When I did my map I wanted it to look more interesting and so I decided to draw out each of the landmarks on Photoshop to then place on the map. Doing this meant I learnt how to draw on Photoshop which means I can use this skill for future projects.
I also I had to design a front cover of my book, I created the front cover on Photoshop because I wanted it to be dark and more creative than something that I could create on In-Design. You can see that I went for more of a classic Pulp Fiction book cover aesthetics, with the use of the strong red against the dark background it means it pops out against the background. Plus I made the two silhouettes quite big as the original Pulp Fiction show all of the characters placed quite big on the front cover. I do really like how it turned out because it reflects whats inside the book really well.
Photoshop is one of the aspects I enjoy most because I understand it all and I know that I can make practically whatever I want to on the software so I really don’t have a limit to my creativity.
Audio (Unfortunately my narration has disappeared and I’m unable to fix’s this problem. Sorry.)
I used audio to recorded all of my stories and create an interactive side which would allow the reader to also listen to the stories. However the audio took the longest out of all the aspects of this project because I had more issues with it than the rest. But it did help me learn some new skills in terms of editing audio and what I can use to make it better such as sound effects.
When I first did my audio I used my some of my classmates as the voices for the two main characters however when I went back to edit I realised that I needed people who sounded more professional and so used some actors which gave my audio a better sound. Once I did this I was able to edit each of my stories after I had recorded the narration, I used the software Audacity as I found it the most simplest to use in the time I had. But when I came to editing I discovered that not all of the audio I recorded from the actors had saved properly and so I was unable to fully edit every one of my stories. But I did still manage to include sound effects giving every story a more serious and radio feeling.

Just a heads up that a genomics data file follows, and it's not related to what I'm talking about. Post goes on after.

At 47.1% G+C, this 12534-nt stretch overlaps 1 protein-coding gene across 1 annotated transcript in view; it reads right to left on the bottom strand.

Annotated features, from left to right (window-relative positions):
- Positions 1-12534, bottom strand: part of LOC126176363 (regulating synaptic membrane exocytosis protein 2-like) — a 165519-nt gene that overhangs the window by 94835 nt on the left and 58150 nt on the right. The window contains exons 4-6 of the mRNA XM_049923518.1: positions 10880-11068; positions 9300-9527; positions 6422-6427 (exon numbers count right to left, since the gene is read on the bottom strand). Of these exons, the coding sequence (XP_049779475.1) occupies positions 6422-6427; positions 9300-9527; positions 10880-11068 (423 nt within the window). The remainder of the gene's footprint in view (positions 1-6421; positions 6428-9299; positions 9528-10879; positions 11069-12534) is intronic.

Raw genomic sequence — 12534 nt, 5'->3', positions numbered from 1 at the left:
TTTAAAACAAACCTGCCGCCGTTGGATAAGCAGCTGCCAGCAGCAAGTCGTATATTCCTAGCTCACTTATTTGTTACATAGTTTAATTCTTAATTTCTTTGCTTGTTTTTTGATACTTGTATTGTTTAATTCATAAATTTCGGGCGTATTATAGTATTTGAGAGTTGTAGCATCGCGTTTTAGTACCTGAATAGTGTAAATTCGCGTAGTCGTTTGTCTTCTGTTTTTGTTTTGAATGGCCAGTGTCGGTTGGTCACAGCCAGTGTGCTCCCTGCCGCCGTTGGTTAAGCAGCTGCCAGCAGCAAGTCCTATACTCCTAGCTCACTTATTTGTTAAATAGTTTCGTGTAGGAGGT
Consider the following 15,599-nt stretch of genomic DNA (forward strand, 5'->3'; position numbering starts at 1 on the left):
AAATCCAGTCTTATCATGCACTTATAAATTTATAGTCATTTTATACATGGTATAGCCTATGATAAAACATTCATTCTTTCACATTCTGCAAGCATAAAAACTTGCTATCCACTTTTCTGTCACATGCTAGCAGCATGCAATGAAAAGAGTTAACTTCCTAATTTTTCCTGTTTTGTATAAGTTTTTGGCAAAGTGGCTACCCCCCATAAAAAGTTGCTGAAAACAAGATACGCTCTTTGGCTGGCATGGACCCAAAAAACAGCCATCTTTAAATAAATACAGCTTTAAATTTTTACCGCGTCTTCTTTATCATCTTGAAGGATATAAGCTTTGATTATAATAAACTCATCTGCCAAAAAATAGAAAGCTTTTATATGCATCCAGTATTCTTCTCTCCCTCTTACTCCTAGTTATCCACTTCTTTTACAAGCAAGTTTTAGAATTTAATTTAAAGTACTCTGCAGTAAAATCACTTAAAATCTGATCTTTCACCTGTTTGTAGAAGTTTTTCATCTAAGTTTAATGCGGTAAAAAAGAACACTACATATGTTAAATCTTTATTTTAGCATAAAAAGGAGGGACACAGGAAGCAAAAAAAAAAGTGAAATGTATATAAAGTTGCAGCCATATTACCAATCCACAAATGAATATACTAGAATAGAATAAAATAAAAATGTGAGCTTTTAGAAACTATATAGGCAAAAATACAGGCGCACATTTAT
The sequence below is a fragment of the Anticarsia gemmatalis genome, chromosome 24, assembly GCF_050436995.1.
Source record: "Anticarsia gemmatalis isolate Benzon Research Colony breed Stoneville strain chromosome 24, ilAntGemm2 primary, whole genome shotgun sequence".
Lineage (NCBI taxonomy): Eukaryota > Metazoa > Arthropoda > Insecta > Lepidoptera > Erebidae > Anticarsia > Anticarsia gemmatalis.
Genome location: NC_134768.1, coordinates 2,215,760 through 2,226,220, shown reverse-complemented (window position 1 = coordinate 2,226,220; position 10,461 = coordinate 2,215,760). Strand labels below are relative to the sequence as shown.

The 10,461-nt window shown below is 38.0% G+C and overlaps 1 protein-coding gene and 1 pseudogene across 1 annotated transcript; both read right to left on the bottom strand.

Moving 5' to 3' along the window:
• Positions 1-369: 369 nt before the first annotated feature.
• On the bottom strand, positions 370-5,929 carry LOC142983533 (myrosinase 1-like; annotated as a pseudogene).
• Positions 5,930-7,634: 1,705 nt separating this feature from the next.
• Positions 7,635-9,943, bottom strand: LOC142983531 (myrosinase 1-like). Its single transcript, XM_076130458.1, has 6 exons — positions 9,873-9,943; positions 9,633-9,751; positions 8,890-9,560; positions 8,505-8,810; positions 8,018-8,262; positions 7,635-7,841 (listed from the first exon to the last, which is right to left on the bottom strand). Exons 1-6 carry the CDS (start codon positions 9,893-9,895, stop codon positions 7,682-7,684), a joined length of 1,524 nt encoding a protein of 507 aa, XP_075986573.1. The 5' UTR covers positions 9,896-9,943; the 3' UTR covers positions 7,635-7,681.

I did enjoy editing the audio, more so than recording, because when I started editing I could make it more of my own. Plus I liked how I could improve on some of the simplest aspects like a slight breath so that my audio could sound more like something on the radio. Also I liked learning all of the new skills and hope that next time I do audio I can improve on the recording and learn more skills.
Overall I really enjoyed this project, it was something different and it allowed us to learn a lot of new skills we can use in the future. This means that with projects like our FMP we can use all of the skills we learnt in this project to make our FMP more professional. Also I liked how we could use our creativity without any boundaries in a way that we might of not done normally.
Plus looking back at my proposal I stuck to what I’d original set out to do, meaning I’ve followed my plan and knew what I wanted to do and how I wanted to do it. Following this meant that
The one thing I found more difficult than the rest was the audio part because of all the errors I had with it and how long it took. Also when it came to placing audio in a place you could hear it I was unable to do it and it deleted my audio I edited and so I was only able to edit one audio in time of the deadline.
However with the next project I hope to do some audio so I can improve on the skills I’ve learnt, along with the rest of the skills I’ve learnt.
- “Visit Canterbury, Whitstable And Herne Bay For Great Days Out”. Canterbury.co.uk. N.p., 2017. Web. 22 Mar. 2017.
- Johnson, David. Timaru & South Canterbury. 1st ed. Christchurch, N.Z.: Canterbury University Press in association with Dan Cosgrove Ltd and D.C. Turnbull & Co., 1996. Print.
- Tritton, Mary. A Canterbury Girl. 1st ed. Maidstone: Tritton, 1998. Print.